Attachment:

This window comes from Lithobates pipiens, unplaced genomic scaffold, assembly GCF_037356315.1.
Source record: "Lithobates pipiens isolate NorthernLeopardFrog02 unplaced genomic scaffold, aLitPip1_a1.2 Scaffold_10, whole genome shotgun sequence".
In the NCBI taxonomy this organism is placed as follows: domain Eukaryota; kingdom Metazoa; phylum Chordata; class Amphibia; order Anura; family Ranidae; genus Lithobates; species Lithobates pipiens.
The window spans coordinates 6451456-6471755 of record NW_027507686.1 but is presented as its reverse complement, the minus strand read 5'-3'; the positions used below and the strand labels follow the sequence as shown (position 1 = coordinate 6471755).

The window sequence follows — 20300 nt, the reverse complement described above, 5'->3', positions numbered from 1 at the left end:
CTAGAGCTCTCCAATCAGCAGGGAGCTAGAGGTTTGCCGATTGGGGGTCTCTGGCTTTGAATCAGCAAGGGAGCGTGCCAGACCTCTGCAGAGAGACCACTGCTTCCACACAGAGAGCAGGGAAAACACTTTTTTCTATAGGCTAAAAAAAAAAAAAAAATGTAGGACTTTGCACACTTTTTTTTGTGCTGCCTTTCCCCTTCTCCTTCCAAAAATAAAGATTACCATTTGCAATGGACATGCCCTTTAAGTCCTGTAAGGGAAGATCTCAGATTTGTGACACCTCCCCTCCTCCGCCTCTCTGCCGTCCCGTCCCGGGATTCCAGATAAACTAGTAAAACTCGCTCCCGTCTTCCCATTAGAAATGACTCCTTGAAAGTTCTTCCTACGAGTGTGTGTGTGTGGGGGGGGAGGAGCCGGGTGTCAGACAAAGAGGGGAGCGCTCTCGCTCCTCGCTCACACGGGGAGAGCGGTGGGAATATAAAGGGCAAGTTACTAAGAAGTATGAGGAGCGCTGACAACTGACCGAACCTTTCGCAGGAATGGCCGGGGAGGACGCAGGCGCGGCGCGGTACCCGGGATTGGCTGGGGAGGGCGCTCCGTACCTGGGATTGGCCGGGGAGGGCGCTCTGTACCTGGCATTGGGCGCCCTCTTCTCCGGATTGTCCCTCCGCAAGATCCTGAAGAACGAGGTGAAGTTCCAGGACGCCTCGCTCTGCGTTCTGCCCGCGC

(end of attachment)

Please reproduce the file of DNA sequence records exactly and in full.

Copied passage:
This window comes from Lithobates pipiens, unplaced genomic scaffold, assembly GCF_037356315.1.
Source record: "Lithobates pipiens isolate NorthernLeopardFrog02 unplaced genomic scaffold, aLitPip1_a1.2 Scaffold_10, whole genome shotgun sequence".
In the NCBI taxonomy this organism is placed as follows: domain Eukaryota; kingdom Metazoa; phylum Chordata; class Amphibia; order Anura; family Ranidae; genus Lithobates; species Lithobates pipiens.
The window spans coordinates 6451456-6471755 of record NW_027507686.1 but is presented as its reverse complement, the minus strand read 5'-3'; the positions used below and the strand labels follow the sequence as shown (position 1 = coordinate 6471755).

The window sequence follows — 20300 nt, the reverse complement described above, 5'->3', positions numbered from 1 at the left end:
CTAGAGCTCTCCAATCAGCAGGGAGCTAGAGGTTTGCCGATTGGGGGTCTCTGGCTTTGAATCAGCAAGGGAGCGTGCCAGACCTCTGCAGAGAGACCACTGCTTCCACACAGAGAGCAGGGAAAACACTTTTTTCTATAGGCTAAAAAAAAAAAAAAAATGTAGGACTTTGCACACTTTTTTTTGTGCTGCCTTTCCCCTTCTCCTTCCAAAAATAAAGATTACCATTTGCAATGGACATGCCCTTTAAGTCCTGTAAGGGAAGATCTCAGATTTGTGACACCTCCCCTCCTCCGCCTCTCTGCCGTCCCGTCCCGGGATTCCAGATAAACTAGTAAAACTCGCTCCCGTCTTCCCATTAGAAATGACTCCTTGAAAGTTCTTCCTACGAGTGTGTGTGTGTGGGGGGGGAGGAGCCGGGTGTCAGACAAAGAGGGGAGCGCTCTCGCTCCTCGCTCACACGGGGAGAGCGGTGGGAATATAAAGGGCAAGTTACTAAGAAGTATGAGGAGCGCTGACAACTGACCGAACCTTTCGCAGGAATGGCCGGGGAGGACGCAGGCGCGGCGCGGTACCCGGGATTGGCTGGGGAGGGCGCTCCGTACCTGGGATTGGCCGGGGAGGGCGCTCTGTACCTGGCATTGGGCGCCCTCTTCTCCGGATTGTCCCTCCGCAAGATCCTGAAGAACGAGGTGAAGTTCCAGGACGCCTCGCTCTGCGTTCTGCCCGCGC